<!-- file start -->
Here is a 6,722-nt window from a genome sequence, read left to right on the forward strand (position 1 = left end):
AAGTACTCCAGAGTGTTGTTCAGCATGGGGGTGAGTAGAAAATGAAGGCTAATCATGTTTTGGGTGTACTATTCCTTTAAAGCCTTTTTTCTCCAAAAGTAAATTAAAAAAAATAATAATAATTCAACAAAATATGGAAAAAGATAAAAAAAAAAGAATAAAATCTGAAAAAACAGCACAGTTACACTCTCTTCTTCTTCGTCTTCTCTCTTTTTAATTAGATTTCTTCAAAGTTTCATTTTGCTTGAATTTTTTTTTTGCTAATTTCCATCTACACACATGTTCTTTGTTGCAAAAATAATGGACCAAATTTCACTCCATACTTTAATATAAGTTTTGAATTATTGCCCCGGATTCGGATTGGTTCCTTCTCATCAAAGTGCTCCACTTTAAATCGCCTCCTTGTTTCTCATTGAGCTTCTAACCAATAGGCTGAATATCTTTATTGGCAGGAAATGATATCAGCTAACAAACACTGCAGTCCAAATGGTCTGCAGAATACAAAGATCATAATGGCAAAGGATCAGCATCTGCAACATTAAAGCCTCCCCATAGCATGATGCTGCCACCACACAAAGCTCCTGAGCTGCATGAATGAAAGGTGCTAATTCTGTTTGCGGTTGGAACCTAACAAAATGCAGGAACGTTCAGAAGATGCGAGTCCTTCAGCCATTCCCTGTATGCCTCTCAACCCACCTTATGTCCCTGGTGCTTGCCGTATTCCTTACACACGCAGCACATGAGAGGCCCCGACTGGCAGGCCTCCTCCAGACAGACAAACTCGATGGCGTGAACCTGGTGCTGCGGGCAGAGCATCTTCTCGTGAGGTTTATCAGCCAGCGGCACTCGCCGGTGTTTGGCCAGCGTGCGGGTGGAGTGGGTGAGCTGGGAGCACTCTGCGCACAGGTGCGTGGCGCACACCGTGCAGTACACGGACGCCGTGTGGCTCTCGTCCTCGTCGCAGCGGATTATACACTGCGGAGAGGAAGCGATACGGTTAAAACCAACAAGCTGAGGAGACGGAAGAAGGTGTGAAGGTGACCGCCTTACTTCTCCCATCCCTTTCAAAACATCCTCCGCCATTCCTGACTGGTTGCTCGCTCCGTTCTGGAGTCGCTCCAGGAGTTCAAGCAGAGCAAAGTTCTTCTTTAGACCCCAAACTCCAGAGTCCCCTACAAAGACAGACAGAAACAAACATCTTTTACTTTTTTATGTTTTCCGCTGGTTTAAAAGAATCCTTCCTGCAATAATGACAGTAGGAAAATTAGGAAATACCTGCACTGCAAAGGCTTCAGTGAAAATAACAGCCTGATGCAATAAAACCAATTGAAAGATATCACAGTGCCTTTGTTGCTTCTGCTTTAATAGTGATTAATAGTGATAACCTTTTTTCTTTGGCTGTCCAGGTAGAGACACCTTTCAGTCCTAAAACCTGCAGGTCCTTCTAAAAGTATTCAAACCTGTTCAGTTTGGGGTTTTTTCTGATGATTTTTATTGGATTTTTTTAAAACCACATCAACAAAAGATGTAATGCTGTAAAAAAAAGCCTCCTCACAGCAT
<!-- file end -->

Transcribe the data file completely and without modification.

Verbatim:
Here is a 6,722-nt window from a genome sequence, read left to right on the forward strand (position 1 = left end):
AAGTACTCCAGAGTGTTGTTCAGCATGGGGGTGAGTAGAAAATGAAGGCTAATCATGTTTTGGGTGTACTATTCCTTTAAAGCCTTTTTTCTCCAAAAGTAAATTAAAAAAAATAATAATAATTCAACAAAATATGGAAAAAGATAAAAAAAAAAGAATAAAATCTGAAAAAACAGCACAGTTACACTCTCTTCTTCTTCGTCTTCTCTCTTTTTAATTAGATTTCTTCAAAGTTTCATTTTGCTTGAATTTTTTTTTTGCTAATTTCCATCTACACACATGTTCTTTGTTGCAAAAATAATGGACCAAATTTCACTCCATACTTTAATATAAGTTTTGAATTATTGCCCCGGATTCGGATTGGTTCCTTCTCATCAAAGTGCTCCACTTTAAATCGCCTCCTTGTTTCTCATTGAGCTTCTAACCAATAGGCTGAATATCTTTATTGGCAGGAAATGATATCAGCTAACAAACACTGCAGTCCAAATGGTCTGCAGAATACAAAGATCATAATGGCAAAGGATCAGCATCTGCAACATTAAAGCCTCCCCATAGCATGATGCTGCCACCACACAAAGCTCCTGAGCTGCATGAATGAAAGGTGCTAATTCTGTTTGCGGTTGGAACCTAACAAAATGCAGGAACGTTCAGAAGATGCGAGTCCTTCAGCCATTCCCTGTATGCCTCTCAACCCACCTTATGTCCCTGGTGCTTGCCGTATTCCTTACACACGCAGCACATGAGAGGCCCCGACTGGCAGGCCTCCTCCAGACAGACAAACTCGATGGCGTGAACCTGGTGCTGCGGGCAGAGCATCTTCTCGTGAGGTTTATCAGCCAGCGGCACTCGCCGGTGTTTGGCCAGCGTGCGGGTGGAGTGGGTGAGCTGGGAGCACTCTGCGCACAGGTGCGTGGCGCACACCGTGCAGTACACGGACGCCGTGTGGCTCTCGTCCTCGTCGCAGCGGATTATACACTGCGGAGAGGAAGCGATACGGTTAAAACCAACAAGCTGAGGAGACGGAAGAAGGTGTGAAGGTGACCGCCTTACTTCTCCCATCCCTTTCAAAACATCCTCCGCCATTCCTGACTGGTTGCTCGCTCCGTTCTGGAGTCGCTCCAGGAGTTCAAGCAGAGCAAAGTTCTTCTTTAGACCCCAAACTCCAGAGTCCCCTACAAAGACAGACAGAAACAAACATCTTTTACTTTTTTATGTTTTCCGCTGGTTTAAAAGAATCCTTCCTGCAATAATGACAGTAGGAAAATTAGGAAATACCTGCACTGCAAAGGCTTCAGTGAAAATAACAGCCTGATGCAATAAAACCAATTGAAAGATATCACAGTGCCTTTGTTGCTTCTGCTTTAATAGTGATTAATAGTGATAACCTTTTTTCTTTGGCTGTCCAGGTAGAGACACCTTTCAGTCCTAAAACCTGCAGGTCCTTCTAAAAGTATTCAAACCTGTTCAGTTTGGGGTTTTTTCTGATGATTTTTATTGGATTTTTTTAAAACCACATCAACAAAAGATGTAATGCTGTAAAAAAAAGCCTCCTCACAGCAT